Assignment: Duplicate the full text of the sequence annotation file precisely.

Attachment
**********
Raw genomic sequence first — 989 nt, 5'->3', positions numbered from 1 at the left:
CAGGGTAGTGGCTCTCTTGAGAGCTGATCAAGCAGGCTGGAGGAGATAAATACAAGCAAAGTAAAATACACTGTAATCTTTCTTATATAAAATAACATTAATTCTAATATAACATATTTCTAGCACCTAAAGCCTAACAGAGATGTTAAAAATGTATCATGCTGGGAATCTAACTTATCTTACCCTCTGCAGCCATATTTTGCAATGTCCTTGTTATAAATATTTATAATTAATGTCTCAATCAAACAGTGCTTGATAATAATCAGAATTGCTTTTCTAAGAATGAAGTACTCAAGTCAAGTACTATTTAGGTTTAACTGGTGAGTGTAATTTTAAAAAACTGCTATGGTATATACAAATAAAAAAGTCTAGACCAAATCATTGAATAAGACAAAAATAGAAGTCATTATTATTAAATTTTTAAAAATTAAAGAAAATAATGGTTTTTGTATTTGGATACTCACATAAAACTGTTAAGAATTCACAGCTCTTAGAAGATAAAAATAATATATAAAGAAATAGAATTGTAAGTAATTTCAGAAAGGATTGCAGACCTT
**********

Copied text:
Raw genomic sequence first — 989 nt, 5'->3', positions numbered from 1 at the left:
CAGGGTAGTGGCTCTCTTGAGAGCTGATCAAGCAGGCTGGAGGAGATAAATACAAGCAAAGTAAAATACACTGTAATCTTTCTTATATAAAATAACATTAATTCTAATATAACATATTTCTAGCACCTAAAGCCTAACAGAGATGTTAAAAATGTATCATGCTGGGAATCTAACTTATCTTACCCTCTGCAGCCATATTTTGCAATGTCCTTGTTATAAATATTTATAATTAATGTCTCAATCAAACAGTGCTTGATAATAATCAGAATTGCTTTTCTAAGAATGAAGTACTCAAGTCAAGTACTATTTAGGTTTAACTGGTGAGTGTAATTTTAAAAAACTGCTATGGTATATACAAATAAAAAAGTCTAGACCAAATCATTGAATAAGACAAAAATAGAAGTCATTATTATTAAATTTTTAAAAATTAAAGAAAATAATGGTTTTTGTATTTGGATACTCACATAAAACTGTTAAGAATTCACAGCTCTTAGAAGATAAAAATAATATATAAAGAAATAGAATTGTAAGTAATTTCAGAAAGGATTGCAGACCTT